Last year, we attended ESOMAR’s Qualitative 2010 conference in Barcelona, when Hyve and BMW presented their co-creation experience called Co-Creation Lab. Despite the criticism about the project, this initiative is certainly one of the few serious co-creation campaigns in the automotive industry. The above slide of the presentation, however, is a little confusing: How many different types of consumers should be integrated in the process? Does it make sense to segment consumers in so many different groups? While we don’t have any answers to these questions, let’s take a look at an emerging type of consumer: the creative consumer. His creative mind is a valuable resource to feed the co-creation process. Anywhere in the process and in any industry.
It’s Eric Von Hippel who started the race to identify specific groups of consumers who could help companies develop better products and services. He called them lead-users and defined them as people who (1) face specific needs early, and (2) seek to obtain a beneficial solution to these needs. We won’t dig out the story of the mountainbikers from Northern California again, but that’s exactly what happened: A minority of bike riders took cruiser bicycles, mounted motocross handlebars and balloon tires on them, shot down the hill; and the first mountain bike was born. After these inventors (lead-users, cutting edgers…) came along some people who liked it (trend watchers, cool hunters, early adopters, whatever…) and amplified the trend, until it grew into a mass movement.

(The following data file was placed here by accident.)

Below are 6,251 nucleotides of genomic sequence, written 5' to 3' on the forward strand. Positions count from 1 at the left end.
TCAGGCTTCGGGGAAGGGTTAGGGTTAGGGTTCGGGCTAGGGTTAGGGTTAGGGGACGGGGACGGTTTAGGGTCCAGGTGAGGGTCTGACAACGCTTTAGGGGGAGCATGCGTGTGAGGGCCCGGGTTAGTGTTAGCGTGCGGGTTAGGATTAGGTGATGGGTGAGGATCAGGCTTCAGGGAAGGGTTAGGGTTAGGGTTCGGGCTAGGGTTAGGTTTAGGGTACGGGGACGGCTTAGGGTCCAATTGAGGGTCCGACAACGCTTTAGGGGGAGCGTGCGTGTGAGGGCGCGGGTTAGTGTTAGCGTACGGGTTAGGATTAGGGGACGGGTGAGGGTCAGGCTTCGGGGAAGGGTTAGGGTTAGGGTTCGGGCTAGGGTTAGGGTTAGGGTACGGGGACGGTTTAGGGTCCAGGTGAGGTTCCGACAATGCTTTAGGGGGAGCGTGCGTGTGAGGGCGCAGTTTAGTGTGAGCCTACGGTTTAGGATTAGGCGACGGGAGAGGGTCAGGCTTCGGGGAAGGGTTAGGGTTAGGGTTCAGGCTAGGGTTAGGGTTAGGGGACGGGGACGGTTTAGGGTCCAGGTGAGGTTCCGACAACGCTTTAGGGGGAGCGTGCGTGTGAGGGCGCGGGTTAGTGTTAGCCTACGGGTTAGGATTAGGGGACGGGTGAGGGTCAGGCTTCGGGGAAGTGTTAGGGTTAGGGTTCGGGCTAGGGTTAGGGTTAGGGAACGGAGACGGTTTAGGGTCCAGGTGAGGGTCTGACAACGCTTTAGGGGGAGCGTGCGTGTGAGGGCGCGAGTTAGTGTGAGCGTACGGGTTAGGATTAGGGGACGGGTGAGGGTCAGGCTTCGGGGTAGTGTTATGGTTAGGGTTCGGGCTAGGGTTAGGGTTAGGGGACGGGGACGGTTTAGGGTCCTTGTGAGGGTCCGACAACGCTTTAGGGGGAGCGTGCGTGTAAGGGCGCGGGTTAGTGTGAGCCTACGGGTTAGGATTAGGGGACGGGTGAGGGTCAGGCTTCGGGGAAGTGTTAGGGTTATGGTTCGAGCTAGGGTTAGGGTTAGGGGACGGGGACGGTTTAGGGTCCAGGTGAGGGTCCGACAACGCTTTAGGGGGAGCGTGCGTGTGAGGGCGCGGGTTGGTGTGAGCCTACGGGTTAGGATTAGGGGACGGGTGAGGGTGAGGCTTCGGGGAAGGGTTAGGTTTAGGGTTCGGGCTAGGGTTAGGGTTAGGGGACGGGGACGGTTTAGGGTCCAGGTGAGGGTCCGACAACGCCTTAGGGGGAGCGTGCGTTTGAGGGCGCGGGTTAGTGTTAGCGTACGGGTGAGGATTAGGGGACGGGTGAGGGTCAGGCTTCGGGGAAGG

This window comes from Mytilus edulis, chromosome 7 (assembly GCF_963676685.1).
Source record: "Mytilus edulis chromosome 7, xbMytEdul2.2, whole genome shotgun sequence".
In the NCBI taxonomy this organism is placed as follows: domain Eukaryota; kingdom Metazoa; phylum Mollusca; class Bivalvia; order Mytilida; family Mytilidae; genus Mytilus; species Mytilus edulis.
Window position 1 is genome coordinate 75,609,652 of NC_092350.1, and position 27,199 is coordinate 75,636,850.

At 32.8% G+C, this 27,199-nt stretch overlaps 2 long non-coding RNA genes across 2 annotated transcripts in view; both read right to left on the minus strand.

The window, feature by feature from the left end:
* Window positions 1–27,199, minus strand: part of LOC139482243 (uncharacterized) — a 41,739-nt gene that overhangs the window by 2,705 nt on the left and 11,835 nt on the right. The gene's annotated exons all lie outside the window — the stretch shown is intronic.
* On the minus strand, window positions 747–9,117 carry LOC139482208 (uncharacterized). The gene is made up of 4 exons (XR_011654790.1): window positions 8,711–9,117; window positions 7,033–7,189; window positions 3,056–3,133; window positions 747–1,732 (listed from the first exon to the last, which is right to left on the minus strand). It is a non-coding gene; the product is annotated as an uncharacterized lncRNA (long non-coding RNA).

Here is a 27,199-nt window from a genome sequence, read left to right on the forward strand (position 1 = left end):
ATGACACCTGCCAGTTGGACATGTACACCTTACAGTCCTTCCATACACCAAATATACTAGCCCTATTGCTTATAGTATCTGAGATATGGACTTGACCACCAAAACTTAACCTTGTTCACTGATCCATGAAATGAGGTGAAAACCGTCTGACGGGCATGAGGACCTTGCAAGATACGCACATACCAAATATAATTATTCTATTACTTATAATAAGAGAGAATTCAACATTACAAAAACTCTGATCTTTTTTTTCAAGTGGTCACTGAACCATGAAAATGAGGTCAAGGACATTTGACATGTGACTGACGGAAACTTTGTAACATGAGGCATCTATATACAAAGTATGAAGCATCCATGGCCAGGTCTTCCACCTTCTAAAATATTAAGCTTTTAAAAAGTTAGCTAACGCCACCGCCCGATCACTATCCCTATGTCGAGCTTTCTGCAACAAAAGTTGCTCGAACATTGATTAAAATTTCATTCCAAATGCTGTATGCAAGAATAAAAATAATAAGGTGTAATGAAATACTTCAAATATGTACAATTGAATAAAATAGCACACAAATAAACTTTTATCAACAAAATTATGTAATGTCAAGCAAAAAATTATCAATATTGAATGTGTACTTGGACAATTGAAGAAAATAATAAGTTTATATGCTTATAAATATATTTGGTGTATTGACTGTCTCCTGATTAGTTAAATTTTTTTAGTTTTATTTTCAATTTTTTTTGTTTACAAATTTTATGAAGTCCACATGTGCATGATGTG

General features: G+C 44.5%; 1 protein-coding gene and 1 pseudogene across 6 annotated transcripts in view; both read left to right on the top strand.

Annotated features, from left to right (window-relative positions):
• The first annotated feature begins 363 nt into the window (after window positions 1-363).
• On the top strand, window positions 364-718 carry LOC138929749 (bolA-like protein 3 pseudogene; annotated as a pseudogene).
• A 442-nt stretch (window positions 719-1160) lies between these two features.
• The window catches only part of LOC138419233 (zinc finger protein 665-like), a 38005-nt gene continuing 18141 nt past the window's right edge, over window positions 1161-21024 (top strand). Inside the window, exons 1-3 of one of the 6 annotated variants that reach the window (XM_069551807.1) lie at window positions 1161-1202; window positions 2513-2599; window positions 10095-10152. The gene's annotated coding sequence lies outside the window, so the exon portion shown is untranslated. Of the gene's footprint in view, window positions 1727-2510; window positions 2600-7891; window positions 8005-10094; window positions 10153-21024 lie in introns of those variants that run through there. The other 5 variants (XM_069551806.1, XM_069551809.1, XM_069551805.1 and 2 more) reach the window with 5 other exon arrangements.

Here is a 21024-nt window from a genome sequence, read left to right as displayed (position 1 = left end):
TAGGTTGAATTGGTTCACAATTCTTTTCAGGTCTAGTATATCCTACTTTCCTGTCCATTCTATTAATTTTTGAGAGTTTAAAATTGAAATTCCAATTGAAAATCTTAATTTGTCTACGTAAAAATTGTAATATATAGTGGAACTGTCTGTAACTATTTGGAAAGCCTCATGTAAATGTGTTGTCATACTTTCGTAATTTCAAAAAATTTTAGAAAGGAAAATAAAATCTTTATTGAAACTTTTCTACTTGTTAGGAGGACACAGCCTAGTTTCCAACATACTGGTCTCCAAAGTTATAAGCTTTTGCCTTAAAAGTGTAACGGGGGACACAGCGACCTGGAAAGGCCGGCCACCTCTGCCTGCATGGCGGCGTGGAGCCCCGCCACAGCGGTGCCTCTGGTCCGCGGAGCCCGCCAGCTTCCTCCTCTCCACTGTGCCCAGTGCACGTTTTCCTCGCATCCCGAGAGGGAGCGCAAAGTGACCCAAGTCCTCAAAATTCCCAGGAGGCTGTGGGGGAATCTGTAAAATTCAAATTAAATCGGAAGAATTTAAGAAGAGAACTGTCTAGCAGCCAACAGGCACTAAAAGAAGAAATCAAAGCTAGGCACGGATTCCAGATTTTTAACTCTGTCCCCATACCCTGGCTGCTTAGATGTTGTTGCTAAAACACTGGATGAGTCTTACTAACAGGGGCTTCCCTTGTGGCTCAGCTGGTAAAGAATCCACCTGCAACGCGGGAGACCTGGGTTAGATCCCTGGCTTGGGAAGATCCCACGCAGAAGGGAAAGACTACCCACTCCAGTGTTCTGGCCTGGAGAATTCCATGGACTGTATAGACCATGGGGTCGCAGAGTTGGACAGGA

If we hear this story again and again, it’s because it is a unique story. Today, this kind of innovation doesn’t only come from lead-users anymore as companies need to open their eyes wider to get fresh insights from a larger group of consumers. Those who scout innovative users will not only have to go out and meet people, but they also need them to share their experience and to tell relevant stories… Meet the emergent customer. « Emergent customers have a unique ability to wrap their head around new concept« , says Professor Donna L. Hoffman, who created a scale to identify them. Their personality and their processing abilities enable them « to engage in a synergistic process of visualization and rationalization« , she continues, before giving further insight into her research. The emergent customer:
- Is open to new experiences
- Has both verbal (rational) and visual (experiential) processing abilities
- Perceives himself as creative and has, indeed, a creative personality
- Is optimistic by nature
What’s the point of this? Professor Hoffman’s research shows that ’emergent customers’ significantly outperformed lead-users, early adopters and regular consumers (control group) in creating appealing and useful product concepts. They push ideas into new territories, to which non-emergent customers can give feedback and assess attractivity for them. « Innovation is a team sport after all« , says Drew Boyd in his blog post. We agree with this. We call ’emergent customers’ « creative consumers » (1% of the most creative of all consumers). Whether they are called « emergent consumers » or « creative consumers », we know that they are hard to find and engage. But if you are looking for genuine breakthrough innovation, the rewards are worth it!